Monday, November 22, 2010

Ant Hill Toppers

After finding scat being used to cover the hill of an Allegheny Mound Ant colony, I decided to look around to see what other colonies were using to cover their hills. I did find one other mound using scat, but the most abundant material being used as a protective cover was cedar twigs.

I guess this makes sense since the twigs are so readily available here, are easily handled by the ants and are fairly durable. This ant was one of many bringing cedar twigs to form a cover over a recently damaged portion of the mound.

Several mounds were covered with bits of Reindeer Moss, a type of branched lichen that grows abundantly in the barrens. Each lichen bit is capable of developing into a new lichen colony. I’ve seen Reindeer Moss growing on abandoned mounds and this may be the way it came to be there.

This hill had several bits of moss on its surface. I wonder if the individual ants that go out to collect this material concentrate on one particular type of material. There may have been a single individual ant that for some reason brought back only moss tops.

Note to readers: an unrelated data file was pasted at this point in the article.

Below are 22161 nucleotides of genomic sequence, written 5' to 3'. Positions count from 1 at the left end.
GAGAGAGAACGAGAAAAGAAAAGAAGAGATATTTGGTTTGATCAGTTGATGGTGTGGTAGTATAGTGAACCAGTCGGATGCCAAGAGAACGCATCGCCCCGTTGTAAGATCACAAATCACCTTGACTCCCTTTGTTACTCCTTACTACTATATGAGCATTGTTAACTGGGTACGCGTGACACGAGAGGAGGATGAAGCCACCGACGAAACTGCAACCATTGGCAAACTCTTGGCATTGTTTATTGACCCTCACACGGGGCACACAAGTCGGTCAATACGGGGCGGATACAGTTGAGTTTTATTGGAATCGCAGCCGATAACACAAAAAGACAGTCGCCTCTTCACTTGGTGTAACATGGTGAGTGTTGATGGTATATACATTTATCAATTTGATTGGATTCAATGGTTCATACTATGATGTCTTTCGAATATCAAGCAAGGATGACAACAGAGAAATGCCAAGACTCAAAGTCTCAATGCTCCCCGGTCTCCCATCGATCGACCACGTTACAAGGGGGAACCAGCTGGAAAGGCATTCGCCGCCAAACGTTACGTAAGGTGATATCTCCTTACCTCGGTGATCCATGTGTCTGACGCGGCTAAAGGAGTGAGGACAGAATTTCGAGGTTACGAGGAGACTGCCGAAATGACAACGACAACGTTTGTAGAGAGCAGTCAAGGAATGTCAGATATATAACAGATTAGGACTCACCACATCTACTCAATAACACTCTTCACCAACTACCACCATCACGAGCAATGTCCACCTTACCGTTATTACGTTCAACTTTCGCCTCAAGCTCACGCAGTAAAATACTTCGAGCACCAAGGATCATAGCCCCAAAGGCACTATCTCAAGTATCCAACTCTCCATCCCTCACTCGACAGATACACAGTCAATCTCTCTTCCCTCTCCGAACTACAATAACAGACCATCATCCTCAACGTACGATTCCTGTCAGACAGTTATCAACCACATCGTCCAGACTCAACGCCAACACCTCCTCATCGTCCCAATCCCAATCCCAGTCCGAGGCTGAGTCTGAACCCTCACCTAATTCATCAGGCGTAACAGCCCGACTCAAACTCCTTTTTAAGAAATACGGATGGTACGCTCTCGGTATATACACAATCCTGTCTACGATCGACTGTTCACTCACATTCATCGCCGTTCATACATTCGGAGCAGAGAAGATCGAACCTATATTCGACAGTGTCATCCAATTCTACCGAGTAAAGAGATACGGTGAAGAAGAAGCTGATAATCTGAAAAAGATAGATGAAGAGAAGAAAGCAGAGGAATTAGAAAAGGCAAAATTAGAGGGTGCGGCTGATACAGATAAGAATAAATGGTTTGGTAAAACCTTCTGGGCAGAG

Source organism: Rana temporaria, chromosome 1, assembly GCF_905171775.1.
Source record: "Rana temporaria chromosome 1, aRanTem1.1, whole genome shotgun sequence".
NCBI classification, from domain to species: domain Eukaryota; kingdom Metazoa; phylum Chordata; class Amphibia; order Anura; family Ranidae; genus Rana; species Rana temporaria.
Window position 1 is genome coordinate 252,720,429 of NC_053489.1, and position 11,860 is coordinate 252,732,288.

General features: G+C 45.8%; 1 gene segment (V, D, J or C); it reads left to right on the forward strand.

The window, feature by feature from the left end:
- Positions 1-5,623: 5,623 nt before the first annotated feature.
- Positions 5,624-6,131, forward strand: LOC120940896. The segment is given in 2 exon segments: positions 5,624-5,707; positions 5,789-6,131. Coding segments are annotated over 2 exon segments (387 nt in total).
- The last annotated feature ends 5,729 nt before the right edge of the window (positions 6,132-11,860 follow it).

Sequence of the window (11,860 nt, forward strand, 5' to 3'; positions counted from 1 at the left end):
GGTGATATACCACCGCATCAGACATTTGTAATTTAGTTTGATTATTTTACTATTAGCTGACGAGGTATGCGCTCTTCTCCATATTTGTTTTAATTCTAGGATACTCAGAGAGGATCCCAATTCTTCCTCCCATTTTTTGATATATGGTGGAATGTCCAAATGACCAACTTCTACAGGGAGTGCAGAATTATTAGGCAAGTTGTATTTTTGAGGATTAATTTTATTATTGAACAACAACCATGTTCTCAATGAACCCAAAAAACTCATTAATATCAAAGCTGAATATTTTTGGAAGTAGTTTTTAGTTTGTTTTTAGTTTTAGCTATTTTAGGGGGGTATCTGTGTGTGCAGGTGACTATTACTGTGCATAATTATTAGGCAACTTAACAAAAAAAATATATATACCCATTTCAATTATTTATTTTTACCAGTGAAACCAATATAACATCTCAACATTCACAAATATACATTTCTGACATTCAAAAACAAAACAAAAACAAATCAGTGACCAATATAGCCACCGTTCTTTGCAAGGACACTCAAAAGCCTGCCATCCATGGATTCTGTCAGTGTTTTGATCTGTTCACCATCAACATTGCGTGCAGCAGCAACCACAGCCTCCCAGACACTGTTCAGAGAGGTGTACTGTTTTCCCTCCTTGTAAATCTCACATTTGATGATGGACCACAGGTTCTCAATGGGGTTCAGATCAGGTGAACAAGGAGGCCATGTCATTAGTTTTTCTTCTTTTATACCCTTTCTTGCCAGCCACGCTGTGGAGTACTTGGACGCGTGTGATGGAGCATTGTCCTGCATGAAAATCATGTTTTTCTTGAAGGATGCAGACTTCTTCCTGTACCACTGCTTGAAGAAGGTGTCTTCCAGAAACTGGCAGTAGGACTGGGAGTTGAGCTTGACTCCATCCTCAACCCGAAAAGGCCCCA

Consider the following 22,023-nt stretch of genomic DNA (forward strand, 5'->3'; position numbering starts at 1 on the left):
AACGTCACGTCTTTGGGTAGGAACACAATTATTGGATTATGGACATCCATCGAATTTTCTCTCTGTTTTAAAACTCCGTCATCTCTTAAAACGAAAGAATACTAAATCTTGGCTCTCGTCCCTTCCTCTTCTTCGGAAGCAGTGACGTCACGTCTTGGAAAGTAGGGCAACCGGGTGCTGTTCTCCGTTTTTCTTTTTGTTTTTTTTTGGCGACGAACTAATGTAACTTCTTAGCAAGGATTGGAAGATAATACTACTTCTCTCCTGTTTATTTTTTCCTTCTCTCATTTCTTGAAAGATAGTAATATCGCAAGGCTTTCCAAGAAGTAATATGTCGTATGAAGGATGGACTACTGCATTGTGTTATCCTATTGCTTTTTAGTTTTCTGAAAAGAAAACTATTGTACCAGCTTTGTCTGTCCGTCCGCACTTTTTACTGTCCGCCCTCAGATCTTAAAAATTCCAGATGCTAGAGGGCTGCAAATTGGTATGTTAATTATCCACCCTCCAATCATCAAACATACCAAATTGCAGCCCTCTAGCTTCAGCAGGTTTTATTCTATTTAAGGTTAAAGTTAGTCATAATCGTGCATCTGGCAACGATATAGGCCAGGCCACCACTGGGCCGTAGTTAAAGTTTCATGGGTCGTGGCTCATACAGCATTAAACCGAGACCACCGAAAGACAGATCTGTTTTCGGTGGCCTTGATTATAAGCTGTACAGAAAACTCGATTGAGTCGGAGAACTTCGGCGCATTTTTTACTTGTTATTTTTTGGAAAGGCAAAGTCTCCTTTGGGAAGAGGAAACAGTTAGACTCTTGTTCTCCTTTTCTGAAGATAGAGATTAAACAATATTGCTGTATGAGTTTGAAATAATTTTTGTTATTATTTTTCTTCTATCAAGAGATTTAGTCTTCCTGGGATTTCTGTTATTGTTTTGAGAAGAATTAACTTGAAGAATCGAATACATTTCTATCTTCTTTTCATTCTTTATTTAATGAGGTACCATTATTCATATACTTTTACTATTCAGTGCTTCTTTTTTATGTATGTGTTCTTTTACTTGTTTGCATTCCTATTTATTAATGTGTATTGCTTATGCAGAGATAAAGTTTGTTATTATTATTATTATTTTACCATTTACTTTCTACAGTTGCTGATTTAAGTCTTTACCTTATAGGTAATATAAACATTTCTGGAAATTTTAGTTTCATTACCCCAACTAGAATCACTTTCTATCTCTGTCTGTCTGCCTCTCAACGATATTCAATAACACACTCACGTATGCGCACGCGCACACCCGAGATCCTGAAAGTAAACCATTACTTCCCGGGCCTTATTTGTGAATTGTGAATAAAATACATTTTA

The numbers of tiny stones vary between mounds. My first thought was that the stones were excavated during the construction of underground tunnels and chambers. That didn’t explain why they were on top of and mixed with the other hill topper material. If they were part of the excavation spoil, I would also expect to find excavated soil arranged in the same way. It seems more likely that the stones were collected from the surrounding area and added to the layer of protective material.

One hill had a large collection of Nostoc algae. Since Nostoc turns gelatinous when wet and tends to slide down hill, this material doesn’t seem to be a good choice for mound protection. Much of ant behavior is a response to some chemical signal and I suppose there are times when those signals can be corrupted with a corresponding improper action on the part of the ant. It could also be that the ants were suffering because of the drought and found hydrated Nostoc to be a way of bringing water to the colony.

Tiny snail shells were common on many mounds. I don’t know what species this shell represents. They were so small that it almost took magnification to identify them as shells. Ant mounds always have something interesting to offer. I enjoy this time of year when the ants tend to stay confined to the mound and they don’t swarm up your legs the minute you walk up.


  1. I learned something new again today from reading your blog!! Now I can't wait for the opportunity to go out and test my new found knowledge!! ~karen

  2. Thanks, Lois.

    Hi, Karen. I doubt that you need much encouragement to get outdoors, but I'm glad I gave you something new to look for.